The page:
Utica did most of its damage in

the first four innings Sunday, scoring 10 runs en route to 14-4 victory
over the visiting Lake Mills Grays.
In a much-needed win to keep
pace in the Southeast Section playoff race, it was lead-off hitter Andy
Martin a 21-year Home Talent
League veteran who stole the
show in front of his children on
Fathers Day.
It is special. I know my kids

wanted me to play the last couple

of years. They love coming here,
he said. It made my decision pretty
Martin drove in two runs and
scored the game-winner, but perhaps more importantly, the outfielder led a Utica defense that had
struggled in recent games.
Utica (5-3) and Lake Mills (5-2)
entered the game separated by half
a game in third place in each others
side of the Southeast Section.
Fort Atkinson (8-0) and Clinton
(6-3) lead the East Division, while
Albion (7-2) is pacing the West
Utica is tied with McFarland
(6-3) after the Muskies lost 4-1 to

Clinton last weekend. Both McFarland and Albion have beaten Utica
head-to-head this season, though.
Im glad that theyre scoring
runs, but I was more glad to see us
playing good defense, manager
Dale Vike said. We had eight or
nine errors against Deerfield and we
were lucky to beat them. Once we
started committing a few errors we
got in our own heads.
The top two from each division
advance to the playoffs, however,
if the third-place team on one side
has an equal or better record and
a head-to-head win over the second-place team on the other, then
that team can steal the last playoff
spot. That is exactly what happened

last season as Lake Mills kept Utica

out of the playoffs.
We have some really good teams
in our division and Lake Mills has
been a rivalry game the past couple
of years, Martin said. Every loss
is big. Every win is big. Weve got
to try and stick with those teams
ahead of us. It will be tight at the
end of the season no matter what.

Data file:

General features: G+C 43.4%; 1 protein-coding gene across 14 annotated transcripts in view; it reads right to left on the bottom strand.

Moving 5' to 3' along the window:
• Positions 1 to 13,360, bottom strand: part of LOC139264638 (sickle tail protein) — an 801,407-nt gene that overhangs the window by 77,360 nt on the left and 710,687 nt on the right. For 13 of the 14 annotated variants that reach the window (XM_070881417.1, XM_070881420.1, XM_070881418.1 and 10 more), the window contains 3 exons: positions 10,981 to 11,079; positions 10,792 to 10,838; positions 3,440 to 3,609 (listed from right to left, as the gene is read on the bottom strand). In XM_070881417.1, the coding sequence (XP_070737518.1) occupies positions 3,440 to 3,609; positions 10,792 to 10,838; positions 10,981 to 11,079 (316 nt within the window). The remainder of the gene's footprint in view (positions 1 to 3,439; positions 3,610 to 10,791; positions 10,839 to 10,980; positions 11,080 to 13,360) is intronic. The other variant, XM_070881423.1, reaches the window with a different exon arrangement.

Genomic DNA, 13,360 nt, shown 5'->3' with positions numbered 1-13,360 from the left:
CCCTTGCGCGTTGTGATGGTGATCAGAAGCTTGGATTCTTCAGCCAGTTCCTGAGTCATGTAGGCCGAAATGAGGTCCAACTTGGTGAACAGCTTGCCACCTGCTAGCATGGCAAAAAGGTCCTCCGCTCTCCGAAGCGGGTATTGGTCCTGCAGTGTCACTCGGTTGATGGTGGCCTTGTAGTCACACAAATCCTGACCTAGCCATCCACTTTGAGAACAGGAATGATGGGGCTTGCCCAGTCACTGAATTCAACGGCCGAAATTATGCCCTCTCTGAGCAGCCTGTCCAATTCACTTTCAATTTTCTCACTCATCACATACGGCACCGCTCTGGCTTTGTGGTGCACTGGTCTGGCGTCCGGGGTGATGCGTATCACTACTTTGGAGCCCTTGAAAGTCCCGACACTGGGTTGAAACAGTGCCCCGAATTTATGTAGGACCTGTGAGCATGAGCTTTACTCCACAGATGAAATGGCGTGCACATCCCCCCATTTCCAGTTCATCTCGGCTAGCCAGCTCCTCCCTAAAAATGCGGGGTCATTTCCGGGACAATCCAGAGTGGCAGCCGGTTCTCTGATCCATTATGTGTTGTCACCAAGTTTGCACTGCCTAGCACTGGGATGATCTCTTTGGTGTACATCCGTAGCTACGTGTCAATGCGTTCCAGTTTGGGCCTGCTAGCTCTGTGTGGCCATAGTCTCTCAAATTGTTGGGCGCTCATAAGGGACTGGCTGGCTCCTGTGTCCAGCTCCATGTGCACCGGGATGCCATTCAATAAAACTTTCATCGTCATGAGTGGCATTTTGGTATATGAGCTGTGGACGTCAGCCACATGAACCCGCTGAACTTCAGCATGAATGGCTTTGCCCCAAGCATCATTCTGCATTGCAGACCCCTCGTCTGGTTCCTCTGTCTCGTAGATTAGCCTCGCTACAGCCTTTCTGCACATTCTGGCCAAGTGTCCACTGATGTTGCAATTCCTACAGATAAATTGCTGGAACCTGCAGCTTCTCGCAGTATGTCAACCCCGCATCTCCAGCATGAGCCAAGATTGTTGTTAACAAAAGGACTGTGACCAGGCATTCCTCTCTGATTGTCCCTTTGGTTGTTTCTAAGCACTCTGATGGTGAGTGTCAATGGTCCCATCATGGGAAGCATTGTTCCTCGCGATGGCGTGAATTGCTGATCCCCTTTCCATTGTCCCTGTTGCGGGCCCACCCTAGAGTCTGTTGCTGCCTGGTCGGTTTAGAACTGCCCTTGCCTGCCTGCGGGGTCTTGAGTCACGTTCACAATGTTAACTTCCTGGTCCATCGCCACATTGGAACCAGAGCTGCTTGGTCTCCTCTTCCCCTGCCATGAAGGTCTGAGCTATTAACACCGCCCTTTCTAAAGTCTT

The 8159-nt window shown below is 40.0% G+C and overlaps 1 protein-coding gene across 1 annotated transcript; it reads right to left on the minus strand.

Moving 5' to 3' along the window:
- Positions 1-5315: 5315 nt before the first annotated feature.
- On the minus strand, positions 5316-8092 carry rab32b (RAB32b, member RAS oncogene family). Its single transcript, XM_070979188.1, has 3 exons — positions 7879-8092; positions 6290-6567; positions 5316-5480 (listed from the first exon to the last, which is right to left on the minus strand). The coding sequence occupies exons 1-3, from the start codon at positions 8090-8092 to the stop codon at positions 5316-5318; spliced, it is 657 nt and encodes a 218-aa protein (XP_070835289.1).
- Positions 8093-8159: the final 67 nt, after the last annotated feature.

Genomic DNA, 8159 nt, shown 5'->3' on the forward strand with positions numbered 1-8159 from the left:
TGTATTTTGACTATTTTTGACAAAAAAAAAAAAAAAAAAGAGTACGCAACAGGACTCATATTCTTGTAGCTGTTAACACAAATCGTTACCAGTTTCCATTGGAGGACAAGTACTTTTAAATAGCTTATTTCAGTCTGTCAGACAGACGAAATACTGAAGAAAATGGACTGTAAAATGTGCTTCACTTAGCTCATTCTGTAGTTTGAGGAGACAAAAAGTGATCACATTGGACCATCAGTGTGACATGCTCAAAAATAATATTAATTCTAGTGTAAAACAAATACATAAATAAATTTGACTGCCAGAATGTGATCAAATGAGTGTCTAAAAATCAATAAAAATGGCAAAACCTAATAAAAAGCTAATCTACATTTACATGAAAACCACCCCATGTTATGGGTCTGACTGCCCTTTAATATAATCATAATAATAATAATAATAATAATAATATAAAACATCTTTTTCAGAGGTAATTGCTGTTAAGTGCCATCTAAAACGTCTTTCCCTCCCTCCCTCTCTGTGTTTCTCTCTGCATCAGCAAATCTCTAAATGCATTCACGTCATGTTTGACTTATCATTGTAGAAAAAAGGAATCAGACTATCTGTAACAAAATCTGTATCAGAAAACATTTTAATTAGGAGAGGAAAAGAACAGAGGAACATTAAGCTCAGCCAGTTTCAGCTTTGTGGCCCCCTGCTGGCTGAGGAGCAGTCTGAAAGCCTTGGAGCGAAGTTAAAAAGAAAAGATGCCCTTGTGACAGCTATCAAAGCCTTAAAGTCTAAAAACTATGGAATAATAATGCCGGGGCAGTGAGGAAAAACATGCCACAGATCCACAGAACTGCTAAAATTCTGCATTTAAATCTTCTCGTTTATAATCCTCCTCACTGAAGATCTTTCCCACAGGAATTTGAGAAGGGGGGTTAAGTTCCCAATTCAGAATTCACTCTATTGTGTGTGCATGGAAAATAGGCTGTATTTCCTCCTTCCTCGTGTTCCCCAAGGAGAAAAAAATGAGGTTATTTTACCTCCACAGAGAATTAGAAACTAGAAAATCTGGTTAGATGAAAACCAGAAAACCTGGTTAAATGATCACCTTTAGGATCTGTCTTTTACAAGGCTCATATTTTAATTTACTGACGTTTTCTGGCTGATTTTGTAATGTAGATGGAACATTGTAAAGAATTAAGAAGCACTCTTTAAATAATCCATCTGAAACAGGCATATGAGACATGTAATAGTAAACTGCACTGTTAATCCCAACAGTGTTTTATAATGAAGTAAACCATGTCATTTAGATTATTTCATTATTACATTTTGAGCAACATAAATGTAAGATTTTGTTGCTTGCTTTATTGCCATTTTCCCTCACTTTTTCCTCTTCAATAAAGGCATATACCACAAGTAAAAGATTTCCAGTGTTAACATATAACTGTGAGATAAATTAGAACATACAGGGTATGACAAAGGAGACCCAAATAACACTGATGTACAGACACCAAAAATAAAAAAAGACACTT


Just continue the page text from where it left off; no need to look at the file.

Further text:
Doug Vike walked to lead off
the bottom of the third inning and
advanced to third base on a Chris
Lund double before Schultz singled
him home. Lund was thrown out
at the plate trying to score behind

Turn to Utica/Page 10


Nowicki, Nelson earn firstteam conference honors

Anthony Iozzo
Assistant sports editor

Stoughton pitcher Dillon Nowicki and

senior outfielder Jack Nelson were both named
to the first-team All-Badger South Conference
squad this season.
Nowicki, who was a sophomore, earned an
unanimous selection. On the mound, he was
5-2 with a 2.29 ERA, allowing 12 earned runs
on 36 hits in 36 2/3 innings. He struck out 45
and walked 23.
Nowicki also went 20-for-75 at the plate
(.267 average) with two doubles, two triples,
11 RBIs and 11 runs scored.
Nelson was 25-for-69 (.362 average) with
six doubles, two triples, nine RBIs and 16
runs scored. On defense, he added 33 putouts,

finishing with a .917 fielding percentage.

Seniors Jake Kissling (pitcher, third base)
and Nick Woodstock (infield) and sophomore
Brady Schipper (catcher) were all named honorable mentions.
Kissling was 3-5 with a 2.70 ERA, allowing
18 earned runs on 34 hits in 46 2/3 innings. He
struck out 37 and walked 34. He also had 25
putouts and an .862 fielding percentage.
Woodstock was 13-for-50 at the plate (.260
average) with a double, three RBIs and 11
runs scored. He also had 52 putouts and an
.852 fielding percentage.
Schipper was 21-for-73 at the plate (.288
average) with four doubles, a triple, 15 RBIs
and 17 runs scored. Schipper was catcher for
78 2/3 innings and finished with 92 putouts
and a .968 fielding percentage.

File photo by Anthony Iozzo

Pitcher Dillon Nowicki pictured throwing a pitch against Oregon in May was named
to the first-team All-Badger South Conference squad this season, an unanimous pick.


June 23, 2016

Stoughton Courier Hub


Sports shorts

McCarthy earns fourth

letter at Central College
High School
April McCarthy, a senior
at Central
College (Pella, Iowa),
honors for


the womens track and field

team this past spring.
McCarthy earned her
fourth varsity letter, and she
took eighth in the shot put
(37 feet, 8 inches) in the
2016 Iowa Conference outdoor championships.
In the 2015 outdoor
championships, she was
sixth in the discus. She also

was sixth in the hammer

throw in the 2014 outdoor
championships, and she
was eighth in the weight
throw during the 2014
indoor championships.
In her first season in
2013, she took sixth in the
weight throw in the indoor

Home Talent League

Merchants fall behind early in trio of losses

makeup their game against Fort Atkinson tourney
Evansville as a part of a sevThe Merchants traveled to
en-inning doubleheader July
Atkinson on Friday hopThe Stoughton Home Tal- 17, starting at noon.
ing a change of venue might
ent team struggled in the eardo themselves some good.
ly innings last week, falling Night League
Playing in the Fort Atkinson
The Merchants hosted
behind in three straight losses.
Mount Horeb/Pine Bluff in baseball fest championship
Fort Atkinson 12,
a Central Section Thursday for the seventh straight year,
Night League game last week Stoughton found itself down
Stoughton 2 (8 inn.)
big early, losing 9-2 against
and fell 7-1.
Any hope they Merchants